Mason ranks high in diversity

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Mason has made the list of the Diverse’s Top 100 Degree Producers, a survey that ranks U.S. universities based on minority graduation rates.

According to the organization’s survey, Mason ranked number 46 for all minorities graduating with bachelor’s degrees in the U.S. Mason also ranked number 44 for minorities with doctoral, master’s and bachelor’s degrees in the U.S.

Under the specific minorities ranking list, Mason was shown to have Asian Americans listed more frequently, with rankings in third for English, fourth for computer and information science, fifth for homeland security, seventh for accounting and eighth for liberal arts.

For other minorities, Mason ranked eighth for African Americans graduating with an English degree and number 76 for graduating Hispanics in all majors.

As for why Mason ranks higher for Asian Americans over other minorities, Vice President Julian Williams of the Compliance, Diversity, and Ethics office offers an explanation.

Williams said Mason is a “destination for Asian-American students” and that specific outreach by Mason has resulted in high outcomes of Asian-American students attending Mason.

Comparing that to the populations of African-American or Hispanic students at Mason, Williams said this highlights the fact that there is still room for improvement in increasing these minorities’ graduation rates.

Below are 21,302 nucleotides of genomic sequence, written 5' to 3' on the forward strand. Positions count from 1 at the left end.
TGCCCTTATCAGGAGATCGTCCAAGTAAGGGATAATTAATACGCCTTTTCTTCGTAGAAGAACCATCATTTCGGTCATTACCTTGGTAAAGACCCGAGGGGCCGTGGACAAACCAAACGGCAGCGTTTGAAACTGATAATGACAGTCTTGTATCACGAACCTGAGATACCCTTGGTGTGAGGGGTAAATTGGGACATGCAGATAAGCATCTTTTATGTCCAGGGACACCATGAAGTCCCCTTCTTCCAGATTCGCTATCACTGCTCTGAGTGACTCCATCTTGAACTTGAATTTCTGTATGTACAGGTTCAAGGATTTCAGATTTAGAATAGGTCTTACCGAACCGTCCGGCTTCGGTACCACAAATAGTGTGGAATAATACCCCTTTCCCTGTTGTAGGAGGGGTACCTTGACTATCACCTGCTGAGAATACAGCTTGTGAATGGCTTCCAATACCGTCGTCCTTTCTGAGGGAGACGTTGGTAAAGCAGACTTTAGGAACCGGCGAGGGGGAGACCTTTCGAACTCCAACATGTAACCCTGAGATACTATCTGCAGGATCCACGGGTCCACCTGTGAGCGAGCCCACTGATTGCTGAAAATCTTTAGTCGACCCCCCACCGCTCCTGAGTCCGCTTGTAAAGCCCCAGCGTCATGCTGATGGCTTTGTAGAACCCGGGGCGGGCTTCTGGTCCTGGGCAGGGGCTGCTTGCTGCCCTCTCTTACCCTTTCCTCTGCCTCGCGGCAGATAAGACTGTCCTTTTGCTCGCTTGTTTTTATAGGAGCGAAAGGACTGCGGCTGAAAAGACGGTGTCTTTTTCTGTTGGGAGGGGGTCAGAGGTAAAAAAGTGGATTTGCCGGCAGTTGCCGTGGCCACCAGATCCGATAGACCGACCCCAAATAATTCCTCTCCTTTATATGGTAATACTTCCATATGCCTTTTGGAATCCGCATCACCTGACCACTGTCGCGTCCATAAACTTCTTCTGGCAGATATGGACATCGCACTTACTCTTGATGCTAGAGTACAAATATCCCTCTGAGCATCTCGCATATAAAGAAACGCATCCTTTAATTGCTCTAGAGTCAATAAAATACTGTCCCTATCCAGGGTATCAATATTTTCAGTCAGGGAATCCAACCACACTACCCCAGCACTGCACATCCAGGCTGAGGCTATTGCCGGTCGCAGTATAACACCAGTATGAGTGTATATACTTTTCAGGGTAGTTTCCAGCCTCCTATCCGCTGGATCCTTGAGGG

Williams said, “these are two groups [African Americans and Hispanics] that have historically had barriers and continue to experience that in regards to getting to higher education and then finishing.”

However, Mason does have programs that assist students who may have barriers, which will to hopefully continue to progressing the graduation rates of minorities.

“There’s two specific programs that I think are working really well for us, they’re not geared towards those specific populations but they attract naturally a lot of African-American students as well as Hispanic students, and in general a lot of first gen students. [Two such programs are] our Early Identification Program (EIP) and STEP program, which is a summer program where students will work in cohorts and live on campus before they start at Mason,” Williams said.

Along with the STEP program and EIP, Mason offers other resources for minority students to help them achieve success. Senior Orlando Johnson spoke about the Office of Diversity, Inclusion and Multicultural Education (ODIME) being a great resource and advocate for minority students.

“Within the first two semesters that I was here, I was recognized for having stellar grades … they [ODIME] really found it necessary and important to put the spotlight on students who otherwise were not recognized,” Johnson said. “It really got my foot in the door being a part of other programs and being a part of other initiatives. Right now I’m part of the Black Male Initiative, really trying to hold the retention among black men continuing to raise their GPA, and also kind of talking about black masculinity.”

Johnson added that by the time someone gets into college, they only have so many tools because the education system that they’re in ultimately does not provide students with everything they need to succeed.

Although it is possible to succeed without these tools, Johnson said, “for every [person who has had success], there’s 10 or 20 individuals who are just as smart or smarter but didn’t have the opportunities to get past.”

Johnson said that if universities invest in their students, then both parties can benefit.

“If you invest in resources that benefit students,” Johnson said, “the students will have everything they need.”